Next beats gloom with expected profit of £860million

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igh street chain Next has braved the downturn in retail as profits are boosted by the return of formal wear and the collapse of its high-street rivals.

The company raised its profit forecast for the year to £860 million, up 4.5% from 2021 and £10 million higher than previous forecasts, while the full sale price rose 5%. Next shares were up 2.6% in opening trading.

The retailer said interest in its formal suits and dresses increased as Britons refreshed their wardrobes to attend their first weddings and corporate events since the corona measures were introduced.

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The next boss Simon Wolfson told the Standard: “There is a trend towards higher quality products that last longer and away from a lot of things that you throw out very quickly.”

“People buy less, but more expensive items – they budget for an event or a vacation.”

The strong gains come despite ONS data showing that money spent on clothing in stores is down 6% from pre-pandemic levels. Next’s CEO said the loss of some high-street competitors, as well as the warm seasonal weather, were responsible for the increase in sales, although he warned the outlook for the UK’s high-street market was uncertain.

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“You might think these are people who are generally returning to the high street, but in fact there are fewer people in the high street now – we can’t draw long-term conclusions about the high street at this stage,” he said.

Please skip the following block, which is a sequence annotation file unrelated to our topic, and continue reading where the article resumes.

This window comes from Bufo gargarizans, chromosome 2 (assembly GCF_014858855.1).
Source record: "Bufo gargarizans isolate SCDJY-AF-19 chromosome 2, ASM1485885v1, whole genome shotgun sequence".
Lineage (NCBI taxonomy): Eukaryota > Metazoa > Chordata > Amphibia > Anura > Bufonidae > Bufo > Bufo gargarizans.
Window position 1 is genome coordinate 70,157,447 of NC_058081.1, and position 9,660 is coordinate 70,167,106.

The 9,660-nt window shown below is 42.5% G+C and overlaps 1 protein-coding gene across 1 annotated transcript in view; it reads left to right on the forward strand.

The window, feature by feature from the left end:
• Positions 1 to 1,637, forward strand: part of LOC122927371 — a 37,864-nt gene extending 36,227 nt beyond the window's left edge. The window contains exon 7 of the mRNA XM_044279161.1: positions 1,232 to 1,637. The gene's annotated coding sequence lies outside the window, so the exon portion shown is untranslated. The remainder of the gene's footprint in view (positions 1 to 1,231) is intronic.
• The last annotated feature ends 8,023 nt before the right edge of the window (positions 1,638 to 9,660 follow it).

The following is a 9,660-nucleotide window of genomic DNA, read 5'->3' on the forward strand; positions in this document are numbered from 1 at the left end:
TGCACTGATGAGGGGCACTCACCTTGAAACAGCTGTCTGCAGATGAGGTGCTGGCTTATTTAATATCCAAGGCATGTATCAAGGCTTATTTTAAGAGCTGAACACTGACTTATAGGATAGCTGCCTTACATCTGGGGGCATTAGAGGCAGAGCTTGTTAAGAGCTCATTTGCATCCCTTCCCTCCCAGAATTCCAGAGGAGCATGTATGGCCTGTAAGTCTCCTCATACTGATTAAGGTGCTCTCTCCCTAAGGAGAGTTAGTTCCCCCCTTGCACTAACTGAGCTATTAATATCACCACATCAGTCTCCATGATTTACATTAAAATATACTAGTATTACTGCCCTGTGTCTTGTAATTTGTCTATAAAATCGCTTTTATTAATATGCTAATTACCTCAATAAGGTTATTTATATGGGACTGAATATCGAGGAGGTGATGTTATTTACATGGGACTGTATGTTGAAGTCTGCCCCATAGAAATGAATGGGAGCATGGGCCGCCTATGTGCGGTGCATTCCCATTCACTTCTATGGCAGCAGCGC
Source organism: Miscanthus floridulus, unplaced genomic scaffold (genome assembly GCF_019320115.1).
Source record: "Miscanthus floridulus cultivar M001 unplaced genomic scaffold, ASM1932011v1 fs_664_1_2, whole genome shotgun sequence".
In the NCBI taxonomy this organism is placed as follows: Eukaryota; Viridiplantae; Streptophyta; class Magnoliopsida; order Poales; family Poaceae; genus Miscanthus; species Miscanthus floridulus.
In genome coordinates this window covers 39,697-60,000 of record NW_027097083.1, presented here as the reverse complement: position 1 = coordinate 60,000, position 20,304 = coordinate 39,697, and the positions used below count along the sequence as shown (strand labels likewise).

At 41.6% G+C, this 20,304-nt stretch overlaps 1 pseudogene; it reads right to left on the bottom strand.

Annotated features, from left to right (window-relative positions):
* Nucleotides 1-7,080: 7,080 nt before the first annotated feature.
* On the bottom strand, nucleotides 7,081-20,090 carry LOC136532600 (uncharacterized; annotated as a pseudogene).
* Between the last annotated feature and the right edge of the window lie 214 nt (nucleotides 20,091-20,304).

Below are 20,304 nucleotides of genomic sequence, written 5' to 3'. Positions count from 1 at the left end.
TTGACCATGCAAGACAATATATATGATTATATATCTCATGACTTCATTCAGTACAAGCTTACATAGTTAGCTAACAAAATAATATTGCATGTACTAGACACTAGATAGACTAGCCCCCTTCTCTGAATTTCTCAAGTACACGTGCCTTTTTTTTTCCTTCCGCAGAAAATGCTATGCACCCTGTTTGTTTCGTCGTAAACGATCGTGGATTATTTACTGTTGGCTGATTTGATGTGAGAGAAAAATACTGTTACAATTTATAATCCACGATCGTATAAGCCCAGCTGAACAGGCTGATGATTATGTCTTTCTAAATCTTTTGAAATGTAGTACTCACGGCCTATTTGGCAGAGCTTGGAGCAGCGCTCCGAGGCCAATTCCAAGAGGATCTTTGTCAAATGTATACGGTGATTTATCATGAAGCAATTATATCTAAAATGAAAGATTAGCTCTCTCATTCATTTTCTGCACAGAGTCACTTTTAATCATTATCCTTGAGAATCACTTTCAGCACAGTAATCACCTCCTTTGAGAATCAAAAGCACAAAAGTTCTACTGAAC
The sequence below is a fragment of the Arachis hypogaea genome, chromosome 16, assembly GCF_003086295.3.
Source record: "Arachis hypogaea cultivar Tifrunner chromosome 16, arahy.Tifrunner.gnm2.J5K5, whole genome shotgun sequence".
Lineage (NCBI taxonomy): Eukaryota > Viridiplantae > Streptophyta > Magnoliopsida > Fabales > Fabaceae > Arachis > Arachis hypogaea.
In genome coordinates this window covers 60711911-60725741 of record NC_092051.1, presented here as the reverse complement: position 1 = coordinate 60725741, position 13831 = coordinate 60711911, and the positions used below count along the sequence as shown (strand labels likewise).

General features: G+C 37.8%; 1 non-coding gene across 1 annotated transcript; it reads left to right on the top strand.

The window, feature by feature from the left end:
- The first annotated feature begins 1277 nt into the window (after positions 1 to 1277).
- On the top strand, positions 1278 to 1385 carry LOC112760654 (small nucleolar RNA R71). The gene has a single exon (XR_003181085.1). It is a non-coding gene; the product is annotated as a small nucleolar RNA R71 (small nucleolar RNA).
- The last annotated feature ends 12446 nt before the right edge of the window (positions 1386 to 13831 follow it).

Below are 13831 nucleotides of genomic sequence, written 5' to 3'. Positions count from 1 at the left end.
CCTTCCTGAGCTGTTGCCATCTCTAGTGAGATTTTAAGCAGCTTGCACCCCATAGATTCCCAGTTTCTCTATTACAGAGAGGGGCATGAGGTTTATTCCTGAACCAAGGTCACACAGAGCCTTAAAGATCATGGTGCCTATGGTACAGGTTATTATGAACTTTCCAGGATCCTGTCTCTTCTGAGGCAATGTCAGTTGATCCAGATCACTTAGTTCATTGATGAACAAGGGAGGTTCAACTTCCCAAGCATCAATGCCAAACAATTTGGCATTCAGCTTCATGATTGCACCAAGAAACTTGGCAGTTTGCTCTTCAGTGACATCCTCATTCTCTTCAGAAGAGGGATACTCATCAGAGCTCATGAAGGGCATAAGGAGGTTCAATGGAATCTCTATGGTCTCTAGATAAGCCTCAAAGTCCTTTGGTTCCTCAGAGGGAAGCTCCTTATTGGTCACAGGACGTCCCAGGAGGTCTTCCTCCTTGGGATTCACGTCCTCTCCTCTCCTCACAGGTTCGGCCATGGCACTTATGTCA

The coronavirus pandemic has led to the collapse of a number of favorite high street brands, including Topshop, Peacocks and Debenhams, with fears that more businesses could fall victim to tougher economic conditions in the coming months as household budgets come under pressure. . One in seven high street shops in the UK will remain vacant, according to figures from the British Retail Consortium.

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“We don’t expect a catastrophe” [but] we’ve tempered our expectations as inflation bites,” Wolfson said.

Sales of the company’s summer clearance fell short of expectations, which Next rejected on Britons staying at home during the heat wave.

Next said it expects prices to rise 8% in the second half of 2022 to address ongoing inflationary pressures.

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